Note from BW of Brazil: Interracial relationships. Yes, we’ve talked about them before, but the conversation has been expanding for a number of years. With the rise of black consciousness among Afro-Brazilians, more and more black women are questioning the reason why it seems that all the black men around them have white wives or girlfriends. Are these women exaggerating? Blowing the issue out of proportion? In reality one doesn’t have to do any deep research on this topic to get an idea. In numerous Afro-Brazilian oriented social networking communities the topic seems to come up every week. And even within these groups, the debate is generally divided between those who see a dangerous trend that threatens to end the existence of Brazilians of dark skin color and a a strong identification with whiteness within the black community and those who believe that race has no place in discussions of relationships or the cliche “love has no color”.
As we continue to explore this issue, we push aside accusations by some that anyone who supports the union of black men and black women must be some sort of Hitlerite racist who hates interracial couples. It’s often amazing how people who have that view often times will avoid the serious questions involved in the discussion, a fact that we will analyze in more depth in a future post. The Brazilian discourse that “we are all mixed” and “racism is not a problem” does not seem to want to analyze some of the very thought-provoking essays/articles written by black women who feel the brunt of an apparent preference of black Brazilian men for white women. For example, analyzing her lifelong loneliness, Caroline Louise wrote the following:
“Talking to a friend about our difficulties of fixed relationships, at one point she said ‘I know that as much as I study, create my independence, I will hardly get married, I realize I’ll never be as good as a white woman in those conditions.’ It was with great sadness that I heard those words, because in the end it seems that that’s right. I spent years of my life trying to understand what was wrong with me, questioning how other girls that were not even so pretty and not so interesting had such ease in having relationships.”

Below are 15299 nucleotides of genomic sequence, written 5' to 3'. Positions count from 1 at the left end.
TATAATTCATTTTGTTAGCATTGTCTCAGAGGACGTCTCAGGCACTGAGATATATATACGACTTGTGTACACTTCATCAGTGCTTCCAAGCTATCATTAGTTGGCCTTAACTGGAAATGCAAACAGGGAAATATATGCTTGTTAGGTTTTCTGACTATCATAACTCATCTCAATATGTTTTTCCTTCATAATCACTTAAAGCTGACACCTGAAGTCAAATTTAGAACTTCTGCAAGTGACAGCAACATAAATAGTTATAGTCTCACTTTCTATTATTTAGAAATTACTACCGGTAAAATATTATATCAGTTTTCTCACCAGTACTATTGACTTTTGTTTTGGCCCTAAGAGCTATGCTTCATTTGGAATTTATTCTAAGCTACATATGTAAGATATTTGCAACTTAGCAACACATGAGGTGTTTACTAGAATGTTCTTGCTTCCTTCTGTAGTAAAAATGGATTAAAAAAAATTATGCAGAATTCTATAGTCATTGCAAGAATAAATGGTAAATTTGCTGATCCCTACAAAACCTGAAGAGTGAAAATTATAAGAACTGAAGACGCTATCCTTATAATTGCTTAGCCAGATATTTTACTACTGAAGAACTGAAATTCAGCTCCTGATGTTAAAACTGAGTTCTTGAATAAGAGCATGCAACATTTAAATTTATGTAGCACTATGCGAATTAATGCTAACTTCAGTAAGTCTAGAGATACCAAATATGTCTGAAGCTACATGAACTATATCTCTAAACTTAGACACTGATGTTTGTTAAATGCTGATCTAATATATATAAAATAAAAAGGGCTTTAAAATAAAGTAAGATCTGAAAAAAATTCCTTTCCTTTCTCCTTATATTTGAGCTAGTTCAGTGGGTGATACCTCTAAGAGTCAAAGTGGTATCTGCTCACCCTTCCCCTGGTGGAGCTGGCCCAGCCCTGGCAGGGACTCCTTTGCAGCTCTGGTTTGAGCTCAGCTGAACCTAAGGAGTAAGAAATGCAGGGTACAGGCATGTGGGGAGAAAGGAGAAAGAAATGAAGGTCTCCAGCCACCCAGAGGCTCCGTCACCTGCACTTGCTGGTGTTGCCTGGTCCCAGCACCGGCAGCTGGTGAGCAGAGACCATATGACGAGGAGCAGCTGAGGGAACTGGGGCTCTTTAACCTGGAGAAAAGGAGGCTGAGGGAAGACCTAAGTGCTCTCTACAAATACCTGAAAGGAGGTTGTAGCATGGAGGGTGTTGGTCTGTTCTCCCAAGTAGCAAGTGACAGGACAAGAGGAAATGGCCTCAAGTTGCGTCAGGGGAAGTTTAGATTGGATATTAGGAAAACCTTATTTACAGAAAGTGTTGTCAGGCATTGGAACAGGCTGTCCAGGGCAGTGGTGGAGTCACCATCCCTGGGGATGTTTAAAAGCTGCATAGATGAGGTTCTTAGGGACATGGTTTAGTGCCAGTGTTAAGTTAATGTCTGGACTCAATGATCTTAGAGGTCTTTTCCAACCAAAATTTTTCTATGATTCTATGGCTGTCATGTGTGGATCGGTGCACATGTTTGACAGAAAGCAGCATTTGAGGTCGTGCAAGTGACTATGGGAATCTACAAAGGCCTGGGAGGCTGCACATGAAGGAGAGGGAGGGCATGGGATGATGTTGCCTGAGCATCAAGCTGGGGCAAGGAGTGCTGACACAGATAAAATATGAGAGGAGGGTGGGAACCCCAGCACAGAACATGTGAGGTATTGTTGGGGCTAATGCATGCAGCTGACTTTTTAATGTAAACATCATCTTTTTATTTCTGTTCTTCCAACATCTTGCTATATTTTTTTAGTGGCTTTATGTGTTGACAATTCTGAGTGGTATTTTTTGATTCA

Interestingly, the actress Taís Araújo, who is considered one of the most beautiful black women (1) in Brazil, revealed that as a teen, she “never dated in school, and for me that was normal”. Considering these conversations and thoughts among many of Brazil’s black women, we cannot allow accusations of “wanting to create segregation in Brazil” deflate a growing debate. The numerous debates on the topic perhaps prove that this conversation will not be going away anytime soon. Contributing to the dialogue, one woman decided to delve into the topic by doing her own research to see what results would appear.
The solitude of the black woman and the everyday racism
by Cintia Farias
I was there in tranquility when I decided to seek (still more) examples close to a phenomenon that persists, is little discussed and perhaps stronger every day, which is the omission of the black woman. Or “racism without racists, section: woman” (feel free to name it in your own way).
It was a simple work, executable in ten or fifteen minutes without demanding much effort. Worthy of who tries to avoid fatigue, like me. The work consisted, basically, in opening my contact list on WhatsApp and quantifying my family and friends with known “marital status”. I found 21 committed men of which only three had black wives or girlfriends.
I inform you that my primary focus was black men – because I’ll bet a kidney how the chosen one will be white every time I see many of them committed – but I ended up expanding the observation and also accounting for white men and lesbians. Among men, I counted 9 blacks and 12 whites, already among lesbians (three), all were white, just like their girlfriends.
Maybe I was not satisfied with the result and went there to check out Instagram. I used the same criteria (do you have a girlfriend, wife or partner? How many, among them are black?). There I counted another 20 men (excluding those that are in common with the WhatsApp list), of whom only 2 had a black girlfriend/wife (2).
Maybe again I had not been satisfied with the result, and, realizing that I followed a few famous (people) on Instagram, I decided to take a brief stroll through the accounts of some “celebrities” for the sake of observation. This time just I observed only black men – pop singers, actors, athletes. I would like you take shot at the result of that search. I could have one, to close my downward curve right, but no. Ten out of ten black men surveyed are dating or are married to white women.